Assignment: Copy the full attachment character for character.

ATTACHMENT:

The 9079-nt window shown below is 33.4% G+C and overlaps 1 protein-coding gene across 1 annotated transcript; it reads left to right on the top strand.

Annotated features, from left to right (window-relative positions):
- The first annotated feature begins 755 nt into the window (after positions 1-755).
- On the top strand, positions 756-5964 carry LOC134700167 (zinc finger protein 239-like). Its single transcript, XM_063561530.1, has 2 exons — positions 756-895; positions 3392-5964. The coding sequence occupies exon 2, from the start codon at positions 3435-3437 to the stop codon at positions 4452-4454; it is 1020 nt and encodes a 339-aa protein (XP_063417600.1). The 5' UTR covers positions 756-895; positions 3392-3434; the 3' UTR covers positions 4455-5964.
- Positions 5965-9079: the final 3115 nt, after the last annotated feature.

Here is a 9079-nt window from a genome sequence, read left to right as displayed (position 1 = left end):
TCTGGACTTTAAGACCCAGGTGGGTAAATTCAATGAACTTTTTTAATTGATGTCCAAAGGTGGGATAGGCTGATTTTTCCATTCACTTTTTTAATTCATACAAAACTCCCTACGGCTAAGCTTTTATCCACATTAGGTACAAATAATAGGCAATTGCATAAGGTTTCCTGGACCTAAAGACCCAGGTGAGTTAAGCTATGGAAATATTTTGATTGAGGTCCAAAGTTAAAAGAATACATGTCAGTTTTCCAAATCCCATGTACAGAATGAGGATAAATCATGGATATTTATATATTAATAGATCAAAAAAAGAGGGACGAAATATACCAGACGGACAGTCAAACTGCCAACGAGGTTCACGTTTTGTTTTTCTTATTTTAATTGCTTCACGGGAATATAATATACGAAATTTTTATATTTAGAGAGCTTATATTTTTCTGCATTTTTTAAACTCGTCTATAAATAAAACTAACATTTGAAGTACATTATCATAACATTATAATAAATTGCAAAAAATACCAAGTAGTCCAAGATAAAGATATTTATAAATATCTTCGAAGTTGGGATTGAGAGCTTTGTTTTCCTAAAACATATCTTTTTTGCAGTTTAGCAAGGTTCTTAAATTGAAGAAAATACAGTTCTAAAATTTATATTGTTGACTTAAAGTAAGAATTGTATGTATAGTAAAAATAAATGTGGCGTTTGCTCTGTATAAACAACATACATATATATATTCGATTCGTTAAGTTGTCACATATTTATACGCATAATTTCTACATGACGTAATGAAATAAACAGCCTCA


The 9079-nt window shown below is 33.4% G+C and overlaps 1 protein-coding gene across 1 annotated transcript; it reads left to right on the top strand.

Annotated features, from left to right (window-relative positions):
- The first annotated feature begins 755 nt into the window (after positions 1-755).
- On the top strand, positions 756-5964 carry LOC134700167 (zinc finger protein 239-like). Its single transcript, XM_063561530.1, has 2 exons — positions 756-895; positions 3392-5964. The coding sequence occupies exon 2, from the start codon at positions 3435-3437 to the stop codon at positions 4452-4454; it is 1020 nt and encodes a 339-aa protein (XP_063417600.1). The 5' UTR covers positions 756-895; positions 3392-3434; the 3' UTR covers positions 4455-5964.
- Positions 5965-9079: the final 3115 nt, after the last annotated feature.

Here is a 9079-nt window from a genome sequence, read left to right as displayed (position 1 = left end):
TCTGGACTTTAAGACCCAGGTGGGTAAATTCAATGAACTTTTTTAATTGATGTCCAAAGGTGGGATAGGCTGATTTTTCCATTCACTTTTTTAATTCATACAAAACTCCCTACGGCTAAGCTTTTATCCACATTAGGTACAAATAATAGGCAATTGCATAAGGTTTCCTGGACCTAAAGACCCAGGTGAGTTAAGCTATGGAAATATTTTGATTGAGGTCCAAAGTTAAAAGAATACATGTCAGTTTTCCAAATCCCATGTACAGAATGAGGATAAATCATGGATATTTATATATTAATAGATCAAAAAAAGAGGGACGAAATATACCAGACGGACAGTCAAACTGCCAACGAGGTTCACGTTTTGTTTTTCTTATTTTAATTGCTTCACGGGAATATAATATACGAAATTTTTATATTTAGAGAGCTTATATTTTTCTGCATTTTTTAAACTCGTCTATAAATAAAACTAACATTTGAAGTACATTATCATAACATTATAATAAATTGCAAAAAATACCAAGTAGTCCAAGATAAAGATATTTATAAATATCTTCGAAGTTGGGATTGAGAGCTTTGTTTTCCTAAAACATATCTTTTTTGCAGTTTAGCAAGGTTCTTAAATTGAAGAAAATACAGTTCTAAAATTTATATTGTTGACTTAAAGTAAGAATTGTATGTATAGTAAAAATAAATGTGGCGTTTGCTCTGTATAAACAACATACATATATATATTCGATTCGTTAAGTTGTCACATATTTATACGCATAATTTCTACATGACGTAATGAAATAAACAGCCTCA